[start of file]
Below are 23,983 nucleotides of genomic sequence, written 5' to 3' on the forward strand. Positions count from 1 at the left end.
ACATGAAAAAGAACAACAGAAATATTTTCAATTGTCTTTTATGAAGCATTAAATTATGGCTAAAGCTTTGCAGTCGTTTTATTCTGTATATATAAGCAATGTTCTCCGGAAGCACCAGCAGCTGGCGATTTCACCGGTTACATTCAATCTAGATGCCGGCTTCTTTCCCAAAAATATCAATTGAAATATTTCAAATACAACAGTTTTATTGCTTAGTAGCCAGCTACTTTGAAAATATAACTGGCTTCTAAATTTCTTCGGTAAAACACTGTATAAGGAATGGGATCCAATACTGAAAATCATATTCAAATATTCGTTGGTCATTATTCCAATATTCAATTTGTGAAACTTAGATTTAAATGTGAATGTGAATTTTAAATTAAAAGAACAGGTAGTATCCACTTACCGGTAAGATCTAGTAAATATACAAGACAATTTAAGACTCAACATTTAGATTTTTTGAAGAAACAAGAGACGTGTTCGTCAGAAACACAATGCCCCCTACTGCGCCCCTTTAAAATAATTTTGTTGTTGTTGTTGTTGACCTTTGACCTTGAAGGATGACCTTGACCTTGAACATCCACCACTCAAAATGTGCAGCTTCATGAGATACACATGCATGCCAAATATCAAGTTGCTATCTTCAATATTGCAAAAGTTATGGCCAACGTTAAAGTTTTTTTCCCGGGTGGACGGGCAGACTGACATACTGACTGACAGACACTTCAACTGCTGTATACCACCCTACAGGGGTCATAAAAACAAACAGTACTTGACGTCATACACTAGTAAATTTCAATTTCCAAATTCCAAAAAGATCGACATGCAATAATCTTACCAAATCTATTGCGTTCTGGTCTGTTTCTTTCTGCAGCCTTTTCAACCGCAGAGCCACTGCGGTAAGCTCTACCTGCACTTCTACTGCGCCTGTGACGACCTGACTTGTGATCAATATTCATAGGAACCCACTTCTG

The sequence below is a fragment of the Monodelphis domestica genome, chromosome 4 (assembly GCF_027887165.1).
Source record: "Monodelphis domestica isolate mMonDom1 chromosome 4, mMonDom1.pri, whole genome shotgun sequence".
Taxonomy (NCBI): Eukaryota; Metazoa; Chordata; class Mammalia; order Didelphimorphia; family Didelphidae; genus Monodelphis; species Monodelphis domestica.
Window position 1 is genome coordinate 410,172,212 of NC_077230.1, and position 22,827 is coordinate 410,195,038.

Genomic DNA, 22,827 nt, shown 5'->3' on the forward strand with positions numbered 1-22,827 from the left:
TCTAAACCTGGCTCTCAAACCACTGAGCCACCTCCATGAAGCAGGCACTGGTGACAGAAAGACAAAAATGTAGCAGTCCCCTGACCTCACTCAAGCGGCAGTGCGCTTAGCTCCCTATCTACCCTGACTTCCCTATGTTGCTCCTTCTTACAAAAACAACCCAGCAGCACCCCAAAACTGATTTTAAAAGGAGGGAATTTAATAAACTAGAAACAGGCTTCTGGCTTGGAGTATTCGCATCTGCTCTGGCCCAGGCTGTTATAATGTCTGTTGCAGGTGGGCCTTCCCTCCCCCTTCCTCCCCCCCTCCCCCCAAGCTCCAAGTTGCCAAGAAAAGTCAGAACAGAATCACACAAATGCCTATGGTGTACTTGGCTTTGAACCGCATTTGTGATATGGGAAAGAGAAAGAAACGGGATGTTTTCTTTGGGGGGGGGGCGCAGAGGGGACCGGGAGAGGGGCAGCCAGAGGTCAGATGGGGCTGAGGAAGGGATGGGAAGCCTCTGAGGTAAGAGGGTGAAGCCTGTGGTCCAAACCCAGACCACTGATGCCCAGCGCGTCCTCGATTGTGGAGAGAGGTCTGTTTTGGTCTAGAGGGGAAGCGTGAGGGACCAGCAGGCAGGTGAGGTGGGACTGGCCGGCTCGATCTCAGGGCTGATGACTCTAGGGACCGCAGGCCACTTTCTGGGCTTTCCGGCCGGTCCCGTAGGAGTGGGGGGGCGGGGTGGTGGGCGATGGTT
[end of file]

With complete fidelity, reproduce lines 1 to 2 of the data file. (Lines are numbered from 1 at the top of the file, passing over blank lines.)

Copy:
Below are 23,983 nucleotides of genomic sequence, written 5' to 3' on the forward strand. Positions count from 1 at the left end.
ACATGAAAAAGAACAACAGAAATATTTTCAATTGTCTTTTATGAAGCATTAAATTATGGCTAAAGCTTTGCAGTCGTTTTATTCTGTATATATAAGCAATGTTCTCCGGAAGCACCAGCAGCTGGCGATTTCACCGGTTACATTCAATCTAGATGCCGGCTTCTTTCCCAAAAATATCAATTGAAATATTTCAAATACAACAGTTTTATTGCTTAGTAGCCAGCTACTTTGAAAATATAACTGGCTTCTAAATTTCTTCGGTAAAACACTGTATAAGGAATGGGATCCAATACTGAAAATCATATTCAAATATTCGTTGGTCATTATTCCAATATTCAATTTGTGAAACTTAGATTTAAATGTGAATGTGAATTTTAAATTAAAAGAACAGGTAGTATCCACTTACCGGTAAGATCTAGTAAATATACAAGACAATTTAAGACTCAACATTTAGATTTTTTGAAGAAACAAGAGACGTGTTCGTCAGAAACACAATGCCCCCTACTGCGCCCCTTTAAAATAATTTTGTTGTTGTTGTTGTTGACCTTTGACCTTGAAGGATGACCTTGACCTTGAACATCCACCACTCAAAATGTGCAGCTTCATGAGATACACATGCATGCCAAATATCAAGTTGCTATCTTCAATATTGCAAAAGTTATGGCCAACGTTAAAGTTTTTTTCCCGGGTGGACGGGCAGACTGACATACTGACTGACAGACACTTCAACTGCTGTATACCACCCTACAGGGGTCATAAAAACAAACAGTACTTGACGTCATACACTAGTAAATTTCAATTTCCAAATTCCAAAAAGATCGACATGCAATAATCTTACCAAATCTATTGCGTTCTGGTCTGTTTCTTTCTGCAGCCTTTTCAACCGCAGAGCCACTGCGGTAAGCTCTACCTGCACTTCTACTGCGCCTGTGACGACCTGACTTGTGATCAATATTCATAGGAACCCACTTCTG